Yes, the meaning of words changes substantially sometimes.

          I think of Robert Frost’s “my little horse must think it queer/To stop without a village near”, and of mentions of “lady gay” in folksongs.

          I can absolutely see how it is possible to say something somebody finds offensive without even realizing it.

        2. Caroline Bowman*

          Me too. I come from a place where there is a large, very specific cultural group of people who are called Coloured, Cape Coloured to be precise. There are festivals and types of food and all kinds of stuff like that. You’d say ” my friend Kelsey Corvo, no not Kelsey Borvo, Kelsey Corvo is the tall coloured one, Kelsey B is the redhead” as an example. It’s their actual name, used with pride, by a minority group.

          Outside of that, most of us get that calling someone – anyone – ”coloured” is… a hard no! Things evolve and context counts to some extent.

            1. Squidlet*

              It’s very localised. Carol Bowman and I must be from the same place, since I also know about this *wave*

          1. Database Developer Dude*

            Speaking -as- a black man, if you called me ‘colored’ I wouldn’t be offended, I’d be amused and laugh at you for being 70+ years out of date.

          2. tamarack and fireweed*

            Right, context matters. Just because there’s an event called the World Eskimo Indian Olympics, and referred to as such (or by its acronym) during the event, it’s not ok for me (who is white) to refer to others as Eskimos. Not even if they do it first. Only in a small group gathering with an in-group individual who’s themselves using such terms I may (and not in all cases!) re-use them in this particular conversation for a particular purpose.

        3. Coyote Tango*

          Yes, but that’s self identification and taking a word back to a marginalized group. To the best of my knowledge, there is not a wider trend of the Jewish community trying to “take Nazi back” for themselves to give it positive connotations.

          1. KelseyCorvo*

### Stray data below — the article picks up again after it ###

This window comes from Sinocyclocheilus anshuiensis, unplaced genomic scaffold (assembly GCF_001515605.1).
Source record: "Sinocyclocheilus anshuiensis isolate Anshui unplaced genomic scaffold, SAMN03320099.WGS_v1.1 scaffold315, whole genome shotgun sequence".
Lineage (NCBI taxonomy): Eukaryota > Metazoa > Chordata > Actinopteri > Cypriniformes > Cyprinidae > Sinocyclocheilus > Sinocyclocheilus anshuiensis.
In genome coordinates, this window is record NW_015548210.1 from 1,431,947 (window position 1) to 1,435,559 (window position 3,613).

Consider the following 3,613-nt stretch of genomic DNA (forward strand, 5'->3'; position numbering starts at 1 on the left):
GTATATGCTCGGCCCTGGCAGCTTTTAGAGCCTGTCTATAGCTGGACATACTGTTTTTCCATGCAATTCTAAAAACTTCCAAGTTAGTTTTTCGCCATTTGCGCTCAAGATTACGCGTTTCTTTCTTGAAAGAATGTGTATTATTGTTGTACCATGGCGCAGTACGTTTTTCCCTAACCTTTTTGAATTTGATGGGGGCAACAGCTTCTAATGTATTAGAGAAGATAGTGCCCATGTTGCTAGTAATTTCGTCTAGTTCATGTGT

There’s not, but I’m not talking about that in specifics. Just saying that the idea that “people from this group use this term for themselves and prefer others do as well” isn’t something to be dismissed out of hand.

            Also, no one is taking Nazi back in the example. It’s a matter of if the group affected by it is okay using that term against their oppressors. Some Jewish friends of mine call themselves and each other Jews and want everyone to do so. Others find it offensive!

            Many Native Americans despise that term and now want to be called American Indians (which was once considered outright wrong) or Indigenous Peoples or even First Nations People. There will never be a consensus, and that makes these things a mess for everyone involved.

            1. Eldritch Office Worker*

              It’s not a mess to just move forward without assumptions, be open to feedback, and apologize if you offend someone. That doesn’t mean you can outright avoid offending people in the first place, but you can do your best and just meet people where they’re at.

              A good example of this is the autistic community. The majority (not all, but most) of autistic people prefer “autistic” over “person with autism”, but there’s a big movement (led largely by allistic folks and autism moms) to use person-first language. You’ll even hear that in professional education at this point. So if you’re using person-first language, that doesn’t mean you’re bad or wrong or mean, it means you’re working with the best information that you have. If someone corrects you and tells you what they prefer, just roll with it. Or ask to be educated if the diversity of preference is new to you.

              It’s never been a monolith. Even at the time queer was being used ubiquitously as a slur you had the “we’re here, we’re queer, get used to it” chants. The key is just to be graceful and not defensive. What Alison is doing here is calling out the defensiveness of “but I know Jewish people who use it”.

              1. Dr Sarah*

                Since you brought up the autistic example, can I just take this chance to stress the fact that most autistic people *do* prefer the term ‘autistic’ to ‘has autism’, and therefore this is by far the better one to which to default unless you know the particular person you’re addressing prefers the term ‘person with autism’ for themselves’?